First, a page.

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USC experts unmask truths and trends about face coverings

Keck Medicine of USC

As communities settle into a new normal, it is clear that masks are the COVID-19 pandemic’s must-have accessory. Keck Medicine of USC experts share advice on how the public can properly wear masks in their daily routines – and cope with others in the public who may not. 

Bottom line: Face coverings are critical for stopping the dramatic surge of COVID-19 cases statewide

“In just the last few days, California has seen a steep rise in the number of positive COVID-19 cases, particularly among people ages 18-40. In response, local health officials have scaled back reopenings to enforce social distancing. However, any time people are in public spaces, their faces must be covered. Masking is a sign of mutual respect and those choosing not to wear a mask are putting people around them at risk, which ultimately contributes to the growing numbers of new cases.

"Universal masking needs to be the new norm. It will require a proactive effort on everyone’s part to modify our practices and make face masks a part of the culture so we can outsmart this virus.”

Neha Nanda, MD, is an infectious disease specialist who serves as the healthcare epidemiologist and medical director of infection prevention and antimicrobial stewardship for Keck Medicine of USC. 

A clean face covering is one line of defense against COVID-19

“The infectious particles that transmit SARS-CoV-2, the novel coronavirus that causes COVID-19 disease, are not laser-guided missiles. By creating obstacles that prevent transmission, we can limit the spread of the disease.

“The three easiest, cheapest and most effective obstacles to interrupt transmission are:

  • Increase ventilation — air currents blow away and evaporate the particles containing the virus.
  • Maintain safe distances from others — particles are not likely to travel beyond six feet.
  • Wear a face covering — this is an easy and effective way to prevent particles from leaving and entering the nose and mouth.

“In line with recommendations from the Centers for Disease Control and Prevention, reusable face masks should be washed after each use or added to the laundry to prevent the virus from staying on tabletops and other surfaces. We recommend that families use different patterns to prevent sharing used masks."

Edward Jones-Lopez, MD, MS, is an infectious disease specialist with Keck Medicine of USC.

Cover your face while exercising — but be vigilant about your heart health

“Face coverings can dramatically reduce the risk of transmission in public spaces, so it is essential to wear them even while doing physical activity, particularly if you are exercising indoors with others around you. Face coverings should allow you to stay safe and still maintain a healthy flow of oxygen, so if you feel lightheaded or too short of breath, you should decrease your exercise intensity."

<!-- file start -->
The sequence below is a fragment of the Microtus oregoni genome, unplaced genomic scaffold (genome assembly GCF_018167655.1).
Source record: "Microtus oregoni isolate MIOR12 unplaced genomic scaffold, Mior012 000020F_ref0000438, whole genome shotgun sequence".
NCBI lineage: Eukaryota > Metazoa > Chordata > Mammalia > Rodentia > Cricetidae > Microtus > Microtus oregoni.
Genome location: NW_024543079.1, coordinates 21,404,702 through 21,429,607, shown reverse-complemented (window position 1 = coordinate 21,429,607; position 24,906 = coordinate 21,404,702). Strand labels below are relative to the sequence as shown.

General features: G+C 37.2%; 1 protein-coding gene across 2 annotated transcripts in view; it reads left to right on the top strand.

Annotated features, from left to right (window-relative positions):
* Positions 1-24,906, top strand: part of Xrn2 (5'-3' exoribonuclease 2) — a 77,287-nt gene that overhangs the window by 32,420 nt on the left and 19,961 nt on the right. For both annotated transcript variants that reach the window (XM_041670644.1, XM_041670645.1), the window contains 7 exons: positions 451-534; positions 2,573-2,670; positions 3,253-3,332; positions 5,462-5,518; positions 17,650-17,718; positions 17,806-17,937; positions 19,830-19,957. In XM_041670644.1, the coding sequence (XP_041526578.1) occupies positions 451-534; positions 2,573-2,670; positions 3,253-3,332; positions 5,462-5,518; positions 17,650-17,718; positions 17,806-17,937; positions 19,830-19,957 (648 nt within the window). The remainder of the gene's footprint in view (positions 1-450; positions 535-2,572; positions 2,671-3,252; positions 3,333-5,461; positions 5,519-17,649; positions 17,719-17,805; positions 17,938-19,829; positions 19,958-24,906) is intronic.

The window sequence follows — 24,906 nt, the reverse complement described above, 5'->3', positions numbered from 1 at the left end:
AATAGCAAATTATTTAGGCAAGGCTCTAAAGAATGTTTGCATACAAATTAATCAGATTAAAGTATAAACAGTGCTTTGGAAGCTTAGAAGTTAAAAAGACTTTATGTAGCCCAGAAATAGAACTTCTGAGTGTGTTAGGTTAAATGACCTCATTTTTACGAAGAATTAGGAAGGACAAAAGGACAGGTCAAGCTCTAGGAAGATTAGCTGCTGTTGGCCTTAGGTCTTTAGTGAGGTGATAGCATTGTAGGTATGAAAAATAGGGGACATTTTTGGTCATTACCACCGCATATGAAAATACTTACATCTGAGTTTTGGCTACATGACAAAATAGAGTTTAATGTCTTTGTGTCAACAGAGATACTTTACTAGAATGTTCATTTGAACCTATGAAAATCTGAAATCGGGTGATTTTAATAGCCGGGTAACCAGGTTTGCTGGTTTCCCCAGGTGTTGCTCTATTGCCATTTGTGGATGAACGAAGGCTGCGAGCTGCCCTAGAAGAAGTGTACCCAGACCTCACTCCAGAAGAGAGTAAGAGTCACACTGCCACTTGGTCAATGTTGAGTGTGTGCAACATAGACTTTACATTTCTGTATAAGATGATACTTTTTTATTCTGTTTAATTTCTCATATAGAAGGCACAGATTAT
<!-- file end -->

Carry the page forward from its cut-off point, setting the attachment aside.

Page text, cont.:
Vivian Mo, MD, is a cardiologist with Keck Medicine of USC and chief medical officer of USC Care Medical Group. 

Keep your face and mask clean to avoid mask-related acne, or “maskne”  

“Wearing a face covering for extended periods of time can trap bacteria, dirt, oil and moisture in the skin, causing “maskne,” skin irritation and exacerbation of underlying skin conditions. It is important to wear breathable fabrics such as cotton and to wash your face before and after wearing the mask with a gentle cleanser followed by a moisturizing cream, which can help calm irritation and restore the skin's natural barrier. We recommend avoiding makeup, toners and harsh scrubs. If your skin's condition is worsening or not improving, set up an appointment with a board-certified dermatologist for further evaluation and treatment.”

Nada Elbuluk, MD is a dermatologist with Keck Medicine of USC and the director of the USC Skin of Color and Pigmentary Disorders Program

A polarized political environment is preventing widespread adoption of face coverings

"In general, Americans are mindful of public health recommendations, but today we find ourselves in an unfortunate situation. Political polarization is colliding with a crisis of expertise and a long strain of suspicion of government intervention. It’s all contributing to the difficulty of getting some people to engage in a simple public health measure of mask-wearing in public." 

Andrew Lakoff, PhD is a professor of sociology at USC Dornsife College of Letters, Arts and Sciences. He was trained as an anthropologist of science and medicine. His areas of interest include globalization processes, the history of the human sciences, contemporary social theory, and risk society.  

To keep your cool in the mask debate, focus on what you can control

“Masks are the new badge of honor. Wearing your mask in public is a statement that can help put people around you at ease. It says that you care about the health and welfare of your neighbors. Not wearing a mask in public says just the opposite and may cause others around you to feel anxious.

“If you are anxious about being outside around other people who do not wear masks, you can cross the street or move to the side. In short, focus your effort where it belongs. We have power over our own choices and behavior, but we cannot control the rest of the world.” 

Steven Siegel, MD, PhD, is a psychiatrist with Keck Medicine of USC and chair of the Department of Psychiatry and Behavioral Sciences at the Keck School of Medicine of USC. He recently helped create the Care for the Caregiver program, which offers mental health support along with other essential services for Keck Medicine health care workers during the COVID-19 pandemic.

 

For more information about Keck Medicine of USC, visit news.keckmedicine.org.




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